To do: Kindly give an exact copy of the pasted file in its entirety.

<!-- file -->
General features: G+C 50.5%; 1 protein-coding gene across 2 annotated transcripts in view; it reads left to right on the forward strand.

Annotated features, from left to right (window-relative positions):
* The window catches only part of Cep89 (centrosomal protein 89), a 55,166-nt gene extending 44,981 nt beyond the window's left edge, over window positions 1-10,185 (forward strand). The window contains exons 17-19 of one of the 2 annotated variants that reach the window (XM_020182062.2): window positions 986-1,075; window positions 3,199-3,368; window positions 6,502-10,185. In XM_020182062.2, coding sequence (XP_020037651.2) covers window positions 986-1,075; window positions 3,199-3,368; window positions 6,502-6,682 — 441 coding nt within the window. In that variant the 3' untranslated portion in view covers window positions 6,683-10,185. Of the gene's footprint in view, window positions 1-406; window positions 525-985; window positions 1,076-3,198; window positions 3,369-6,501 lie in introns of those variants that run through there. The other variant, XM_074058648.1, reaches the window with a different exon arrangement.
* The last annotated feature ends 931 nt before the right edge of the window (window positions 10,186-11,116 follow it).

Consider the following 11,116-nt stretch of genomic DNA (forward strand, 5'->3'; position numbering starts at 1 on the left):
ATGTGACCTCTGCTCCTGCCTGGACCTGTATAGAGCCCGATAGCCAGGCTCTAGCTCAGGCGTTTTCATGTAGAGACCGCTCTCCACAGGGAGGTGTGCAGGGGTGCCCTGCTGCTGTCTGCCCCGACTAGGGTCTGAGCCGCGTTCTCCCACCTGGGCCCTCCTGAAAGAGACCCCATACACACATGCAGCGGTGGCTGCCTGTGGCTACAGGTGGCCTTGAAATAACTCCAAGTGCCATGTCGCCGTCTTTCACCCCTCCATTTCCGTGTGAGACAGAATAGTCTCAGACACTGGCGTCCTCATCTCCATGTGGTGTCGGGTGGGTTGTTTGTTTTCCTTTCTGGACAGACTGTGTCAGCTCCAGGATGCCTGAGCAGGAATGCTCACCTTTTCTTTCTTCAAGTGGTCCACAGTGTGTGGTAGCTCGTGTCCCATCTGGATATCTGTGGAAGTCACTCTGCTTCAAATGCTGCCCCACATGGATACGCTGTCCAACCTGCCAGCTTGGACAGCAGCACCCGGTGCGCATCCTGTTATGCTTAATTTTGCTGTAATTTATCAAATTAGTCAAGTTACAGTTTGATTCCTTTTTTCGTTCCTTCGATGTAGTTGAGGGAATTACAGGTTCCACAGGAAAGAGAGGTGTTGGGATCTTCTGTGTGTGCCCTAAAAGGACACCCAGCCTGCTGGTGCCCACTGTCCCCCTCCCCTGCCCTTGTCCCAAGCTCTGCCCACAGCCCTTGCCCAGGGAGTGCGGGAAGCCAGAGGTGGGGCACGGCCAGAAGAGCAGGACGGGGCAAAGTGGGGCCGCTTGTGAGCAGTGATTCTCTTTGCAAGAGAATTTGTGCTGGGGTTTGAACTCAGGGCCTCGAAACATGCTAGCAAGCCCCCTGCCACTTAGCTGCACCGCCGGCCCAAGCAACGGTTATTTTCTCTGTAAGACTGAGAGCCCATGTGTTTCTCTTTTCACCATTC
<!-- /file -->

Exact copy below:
General features: G+C 50.5%; 1 protein-coding gene across 2 annotated transcripts in view; it reads left to right on the forward strand.

Annotated features, from left to right (window-relative positions):
* The window catches only part of Cep89 (centrosomal protein 89), a 55,166-nt gene extending 44,981 nt beyond the window's left edge, over window positions 1-10,185 (forward strand). The window contains exons 17-19 of one of the 2 annotated variants that reach the window (XM_020182062.2): window positions 986-1,075; window positions 3,199-3,368; window positions 6,502-10,185. In XM_020182062.2, coding sequence (XP_020037651.2) covers window positions 986-1,075; window positions 3,199-3,368; window positions 6,502-6,682 — 441 coding nt within the window. In that variant the 3' untranslated portion in view covers window positions 6,683-10,185. Of the gene's footprint in view, window positions 1-406; window positions 525-985; window positions 1,076-3,198; window positions 3,369-6,501 lie in introns of those variants that run through there. The other variant, XM_074058648.1, reaches the window with a different exon arrangement.
* The last annotated feature ends 931 nt before the right edge of the window (window positions 10,186-11,116 follow it).

Consider the following 11,116-nt stretch of genomic DNA (forward strand, 5'->3'; position numbering starts at 1 on the left):
ATGTGACCTCTGCTCCTGCCTGGACCTGTATAGAGCCCGATAGCCAGGCTCTAGCTCAGGCGTTTTCATGTAGAGACCGCTCTCCACAGGGAGGTGTGCAGGGGTGCCCTGCTGCTGTCTGCCCCGACTAGGGTCTGAGCCGCGTTCTCCCACCTGGGCCCTCCTGAAAGAGACCCCATACACACATGCAGCGGTGGCTGCCTGTGGCTACAGGTGGCCTTGAAATAACTCCAAGTGCCATGTCGCCGTCTTTCACCCCTCCATTTCCGTGTGAGACAGAATAGTCTCAGACACTGGCGTCCTCATCTCCATGTGGTGTCGGGTGGGTTGTTTGTTTTCCTTTCTGGACAGACTGTGTCAGCTCCAGGATGCCTGAGCAGGAATGCTCACCTTTTCTTTCTTCAAGTGGTCCACAGTGTGTGGTAGCTCGTGTCCCATCTGGATATCTGTGGAAGTCACTCTGCTTCAAATGCTGCCCCACATGGATACGCTGTCCAACCTGCCAGCTTGGACAGCAGCACCCGGTGCGCATCCTGTTATGCTTAATTTTGCTGTAATTTATCAAATTAGTCAAGTTACAGTTTGATTCCTTTTTTCGTTCCTTCGATGTAGTTGAGGGAATTACAGGTTCCACAGGAAAGAGAGGTGTTGGGATCTTCTGTGTGTGCCCTAAAAGGACACCCAGCCTGCTGGTGCCCACTGTCCCCCTCCCCTGCCCTTGTCCCAAGCTCTGCCCACAGCCCTTGCCCAGGGAGTGCGGGAAGCCAGAGGTGGGGCACGGCCAGAAGAGCAGGACGGGGCAAAGTGGGGCCGCTTGTGAGCAGTGATTCTCTTTGCAAGAGAATTTGTGCTGGGGTTTGAACTCAGGGCCTCGAAACATGCTAGCAAGCCCCCTGCCACTTAGCTGCACCGCCGGCCCAAGCAACGGTTATTTTCTCTGTAAGACTGAGAGCCCATGTGTTTCTCTTTTCACCATTC